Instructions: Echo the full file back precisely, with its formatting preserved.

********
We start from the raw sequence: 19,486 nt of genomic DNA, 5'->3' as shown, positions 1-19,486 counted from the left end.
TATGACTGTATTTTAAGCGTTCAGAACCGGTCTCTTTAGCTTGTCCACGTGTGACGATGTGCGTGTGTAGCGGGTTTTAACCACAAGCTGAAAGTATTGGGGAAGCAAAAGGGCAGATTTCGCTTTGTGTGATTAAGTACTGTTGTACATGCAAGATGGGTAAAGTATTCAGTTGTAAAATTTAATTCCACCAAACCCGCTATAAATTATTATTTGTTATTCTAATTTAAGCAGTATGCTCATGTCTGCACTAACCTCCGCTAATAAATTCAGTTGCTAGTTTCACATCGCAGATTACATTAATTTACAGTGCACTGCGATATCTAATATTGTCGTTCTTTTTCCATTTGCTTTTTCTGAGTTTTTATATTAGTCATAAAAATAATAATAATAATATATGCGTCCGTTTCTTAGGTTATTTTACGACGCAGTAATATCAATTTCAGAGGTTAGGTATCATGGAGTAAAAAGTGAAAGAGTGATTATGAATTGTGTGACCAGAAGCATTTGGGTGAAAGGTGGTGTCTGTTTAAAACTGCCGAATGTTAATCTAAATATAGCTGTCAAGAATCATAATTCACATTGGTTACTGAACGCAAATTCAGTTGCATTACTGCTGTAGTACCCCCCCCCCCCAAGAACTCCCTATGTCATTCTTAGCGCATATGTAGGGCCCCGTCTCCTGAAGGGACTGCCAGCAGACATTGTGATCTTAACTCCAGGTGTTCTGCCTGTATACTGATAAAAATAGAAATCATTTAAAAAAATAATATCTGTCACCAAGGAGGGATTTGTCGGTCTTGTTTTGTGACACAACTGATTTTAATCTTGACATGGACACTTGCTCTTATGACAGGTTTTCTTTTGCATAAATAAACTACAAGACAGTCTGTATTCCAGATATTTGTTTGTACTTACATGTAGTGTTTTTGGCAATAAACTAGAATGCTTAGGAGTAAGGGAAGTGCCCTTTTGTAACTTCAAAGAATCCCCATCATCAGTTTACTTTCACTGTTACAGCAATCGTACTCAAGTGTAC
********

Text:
We start from the raw sequence: 19,486 nt of genomic DNA, 5'->3' as shown, positions 1-19,486 counted from the left end.
TATGACTGTATTTTAAGCGTTCAGAACCGGTCTCTTTAGCTTGTCCACGTGTGACGATGTGCGTGTGTAGCGGGTTTTAACCACAAGCTGAAAGTATTGGGGAAGCAAAAGGGCAGATTTCGCTTTGTGTGATTAAGTACTGTTGTACATGCAAGATGGGTAAAGTATTCAGTTGTAAAATTTAATTCCACCAAACCCGCTATAAATTATTATTTGTTATTCTAATTTAAGCAGTATGCTCATGTCTGCACTAACCTCCGCTAATAAATTCAGTTGCTAGTTTCACATCGCAGATTACATTAATTTACAGTGCACTGCGATATCTAATATTGTCGTTCTTTTTCCATTTGCTTTTTCTGAGTTTTTATATTAGTCATAAAAATAATAATAATAATATATGCGTCCGTTTCTTAGGTTATTTTACGACGCAGTAATATCAATTTCAGAGGTTAGGTATCATGGAGTAAAAAGTGAAAGAGTGATTATGAATTGTGTGACCAGAAGCATTTGGGTGAAAGGTGGTGTCTGTTTAAAACTGCCGAATGTTAATCTAAATATAGCTGTCAAGAATCATAATTCACATTGGTTACTGAACGCAAATTCAGTTGCATTACTGCTGTAGTACCCCCCCCCCCCAAGAACTCCCTATGTCATTCTTAGCGCATATGTAGGGCCCCGTCTCCTGAAGGGACTGCCAGCAGACATTGTGATCTTAACTCCAGGTGTTCTGCCTGTATACTGATAAAAATAGAAATCATTTAAAAAAATAATATCTGTCACCAAGGAGGGATTTGTCGGTCTTGTTTTGTGACACAACTGATTTTAATCTTGACATGGACACTTGCTCTTATGACAGGTTTTCTTTTGCATAAATAAACTACAAGACAGTCTGTATTCCAGATATTTGTTTGTACTTACATGTAGTGTTTTTGGCAATAAACTAGAATGCTTAGGAGTAAGGGAAGTGCCCTTTTGTAACTTCAAAGAATCCCCATCATCAGTTTACTTTCACTGTTACAGCAATCGTACTCAAGTGTAC